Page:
More Than a Quarter of Employers Think More Employees Are Calling in Sick With Fake Excuses Due to Stress Tied to the Recession, Finds CareerBuilder's Annual Survey
--Employers Share Most Unusual Reasons Employees Used to Explain an Absence--

While the cold and flu season serves as a primary culprit in workplace absences, the economy may be a factor as well this year. CareerBuilder's annual survey on absenteeism shows nearly one-third (32 percent) of workers have played hooky from the office this year, calling in sick when they were well at least once. Twenty-eight percent of employers think more employees are absent with fake excuses due to increased stress and burnout caused by the recession. The nationwide survey included more than 4,700 workers and 3,100 employers.

While the majority of employers said they typically don't question the reason for an absence, 29 percent reported they have checked up on an employee who called in sick and 15 percent said they have fired a worker for missing work without a legitimate excuse. Of the 29 percent of employers who checked up on an employee, 70 percent said they required the employee to show them a doctor's note. Fifty-two percent called the employee at home, 18 percent had another worker call the employee and 17 percent drove by the employee's house or apartment.

"Longer hours and heavier workloads are common in the current economic climate and employers are becoming more flexible with their time off policies," said Rosemary Haefner, vice president of human resources at CareerBuilder. "Sixty-three percent of companies we surveyed said they let their team members use sick days for mental health days. If you need time to recharge, your best bet is to be honest with your manager."

More than one-in-ten workers (12 percent) who played hooky admitted to calling in sick because of something work-related, such as to miss a meeting, give themselves some more time to work on a project or avoid the wrath of a boss, colleague or client. Others missed work because they needed to go to a doctor's appointment (31 percent), needed to relax (28 percent), catch up on sleep (16 percent), run personal errands (13 percent), catch up on housework (10 percent) or spend time with family and friends (10 percent). An additional 32 percent just didn't feel like going to work that day.

When asked to share the most unusual excuses employees gave for missing work, employers offered the following real-life examples:

  --  I got sunburned at a nude beach and can't wear clothes.
  --  I woke up in Canada.
  --  I got caught selling an alligator.
  --  My buddies locked me in the trunk of an abandoned car after a weekend
      of drinking.
  --  My mom said I was not allowed to go to work today.
  --  A bee flew in my mouth.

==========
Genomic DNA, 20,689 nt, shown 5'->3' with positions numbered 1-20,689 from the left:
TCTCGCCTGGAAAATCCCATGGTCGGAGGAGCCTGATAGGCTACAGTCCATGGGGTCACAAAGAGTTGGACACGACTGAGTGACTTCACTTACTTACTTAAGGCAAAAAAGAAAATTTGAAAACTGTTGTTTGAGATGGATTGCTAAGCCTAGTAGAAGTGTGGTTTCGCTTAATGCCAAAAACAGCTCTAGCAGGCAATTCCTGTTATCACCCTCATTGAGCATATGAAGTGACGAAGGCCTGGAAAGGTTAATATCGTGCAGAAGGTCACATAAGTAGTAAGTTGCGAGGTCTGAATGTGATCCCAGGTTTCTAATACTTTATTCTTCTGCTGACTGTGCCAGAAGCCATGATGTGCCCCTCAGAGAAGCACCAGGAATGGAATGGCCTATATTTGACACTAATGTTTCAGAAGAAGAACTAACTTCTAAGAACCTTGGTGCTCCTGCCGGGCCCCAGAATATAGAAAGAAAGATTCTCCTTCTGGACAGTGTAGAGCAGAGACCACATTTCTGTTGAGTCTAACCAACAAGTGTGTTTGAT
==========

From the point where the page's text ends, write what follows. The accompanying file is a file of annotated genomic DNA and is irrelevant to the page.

--  I'm just not into it today.
  --  I accidentally hit a nun with my motorcycle.
  --  A random person threw poison ivy in my face and now I have a rash.
  --  I'm convinced my spouse is having an affair and I'm staying home to
      catch them.
  --  I was injured chasing a seagull.

  --  I have a headache from eating hot peppers.

  Survey Methodology

This survey was conducted online within the U.S. by Harris Interactive© on behalf of among 3,163 hiring managers and human resource professionals (employed full-time; not self-employed; government and non-government; with at least significant involvement in hiring decisions); and among 4,721 U.S. workers (employed full-time; not self-employed; government and non-government); ages 18 and over between August 20 and September 9, 2009 (percentages for some questions are based on a subset, based on their responses to certain questions). With a pure probability sample of 4,721 and 3,163 one could say with a 95 percent probability that the overall results have a sampling error of +/-1.74 percentage points and +/-1.43 percentage points, respectively. Sampling error for data from sub-samples is higher and varies.

About CareerBuilder®

CareerBuilder is the global leader in human capital solutions, helping companies target and attract their most important asset - their people. Its online career site,®, is the largest in the United States with more than 23 million unique visitors, 1 million jobs and 32 million resumes. CareerBuilder works with the world's top employers, providing resources for everything from employment branding and data analysis to HR consulting. More than 9,000 websites, including 140 newspapers and broadband portals such as MSN and AOL, feature CareerBuilder's proprietary job search technology on their career sites. Owned by Gannett Co., Inc. , Tribune Company, The McClatchy Company and Microsoft Corp. , CareerBuilder and its subsidiaries operate in the United States, Europe, Canada and Asia. For more information, visit

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SOURCE: CareerBuilder

CONTACT: Allison Nawoj of CareerBuilder, +1-773-527-2437,,